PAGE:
Sometimes, I am gobsmacked when I watch conservatives talk to each other. Take, for example, Kevin Williamson of the National Review trying to explain why Republicans should examine some European health care systems. Basically, this is a reaction to the increasing popularity of Medicare-for-All or similar single-payer systems among Democrats and Democratic office-seekers. For Williamson, a lot of liberals are clueless and don’t understand that Europe has a variety of approaches to providing health care and that most of them don’t resemble the “national-monopoly provision on the British-Canadian model.” In other words, maybe we can have a European system after all, and maybe Republicans should begin exploring a new approach.

But once he begins describing the situation, he quickly gets to the nub of the problem. What Americans seem to want is a system of private insurance that is regulated to ensure that everyone is covered, even if they are horrible insurance risks. Since you can’t compel private companies to operate at a loss, this necessitates a “complex regime of mandates, regulation, and subsidies.”  In other words, what people want is something exactly like the Affordable Care Act.

Here’s the thing: Republicans, and most Americans, say they want a system in which insurance companies are obliged to cover expenses associated with preexisting conditions. They also want insurance to be provided privately in the market. I have a very hard time seeing how you can have both of those things without having an individual mandate, without which the underlying incentives all but ensure a dysfunctional insurance market. You’d have no incentive to sign up for a plan and pay premiums until you came down with something expensive.

This is the Republicans’ dilemma: They hate the Affordable Care Act, but they want certain benefits (choice of private insurers, coverage of preexisting conditions) that more or less necessitate something like the basic structure of the ACA — which is to say, a necessarily complex regime of mandates, regulation, and subsidies.

Such systems are more the norm in much of the world than is the national-monopoly model. They have significant deficiencies of their own, and some strengths, too, which would be worth understanding as we proceed.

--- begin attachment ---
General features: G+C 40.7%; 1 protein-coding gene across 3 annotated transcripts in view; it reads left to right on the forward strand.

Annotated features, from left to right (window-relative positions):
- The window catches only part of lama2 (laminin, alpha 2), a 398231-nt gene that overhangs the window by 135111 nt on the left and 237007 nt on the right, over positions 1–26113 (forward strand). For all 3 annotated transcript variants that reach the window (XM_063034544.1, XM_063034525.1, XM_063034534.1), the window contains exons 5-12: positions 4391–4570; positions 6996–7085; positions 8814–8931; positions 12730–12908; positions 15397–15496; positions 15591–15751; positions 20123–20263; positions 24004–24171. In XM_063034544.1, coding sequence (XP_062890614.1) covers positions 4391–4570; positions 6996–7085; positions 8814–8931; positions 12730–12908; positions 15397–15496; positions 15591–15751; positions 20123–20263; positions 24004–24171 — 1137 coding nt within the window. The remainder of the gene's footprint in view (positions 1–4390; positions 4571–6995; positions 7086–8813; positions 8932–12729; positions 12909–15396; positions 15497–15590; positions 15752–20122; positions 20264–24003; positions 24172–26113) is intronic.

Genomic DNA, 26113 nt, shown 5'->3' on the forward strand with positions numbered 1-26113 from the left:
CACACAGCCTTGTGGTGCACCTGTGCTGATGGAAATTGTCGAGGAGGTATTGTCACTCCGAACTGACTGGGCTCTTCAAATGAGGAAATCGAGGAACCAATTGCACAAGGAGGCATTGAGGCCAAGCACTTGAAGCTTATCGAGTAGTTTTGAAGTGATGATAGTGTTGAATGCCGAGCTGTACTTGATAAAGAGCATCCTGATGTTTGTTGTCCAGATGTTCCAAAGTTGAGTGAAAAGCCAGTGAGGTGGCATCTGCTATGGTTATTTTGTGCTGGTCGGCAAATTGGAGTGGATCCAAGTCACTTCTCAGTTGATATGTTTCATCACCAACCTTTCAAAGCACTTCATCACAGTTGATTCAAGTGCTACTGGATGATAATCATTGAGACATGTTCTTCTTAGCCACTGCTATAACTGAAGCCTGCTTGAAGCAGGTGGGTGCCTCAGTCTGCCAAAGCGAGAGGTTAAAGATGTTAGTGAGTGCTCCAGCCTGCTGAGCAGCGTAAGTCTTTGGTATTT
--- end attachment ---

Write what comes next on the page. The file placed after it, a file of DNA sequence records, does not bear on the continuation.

If the Republicans hadn’t demonized the Affordable Care Act, they could use it for their alternative model to what the many Democrats will be pushing for on the 2020 campaign trail. This shouldn’t surprise us. The Affordable Care Act was modeled on the Massachusetts health care law that was established while Mitt Romney was serving as governor of the Bay State. And the Massachusetts law was based on a 1993 plan the Heritage Foundation promoted (very disingenuously) as an alternative to HillaryCare. So, we’ve been here before.

The Republican dilemma is that they hate the only solution that would approximate what they actually want. They hate it because President Obama signed it into law. They hate it because they’ve lied about this law nonstop for more than a decade and those lies are very internalized.

The result is that they’ve boxed themselves out of the health care debate. They really want to be defending the Affordable Care Act or something nearly identical to it. They want to defend this kind of system because they very much prefer it to the “national-monopoly provision on the British-Canadian model.” But they can’t really defend the status quo because they told everyone that the status quo was a Marxist-Leninist takeover of the American economy.

The Democrats will defend the Affordable Care Act against attacks, but they won’t defend it for long against better alternatives. So, how do the Republicans position themselves? They can try proposing something like the Affordable Care Act and call it something else. Maybe introducing some Swiss or German elements would give them some cover to attempt this, although they’d still be proposing “European health care.”

Williamson comforts himself that the people, at least for now, still seem to prefer a system of private insurance. But if the Republicans can’t defend that kind of system because it requires the subsidies and regulations of ObamaCare, then they can’t advocate for what the people want.

That suggests to me that the consensus on health care will soon move to the left. In a tug-a-war, things don’t remain contested when one side lets go of the rope.

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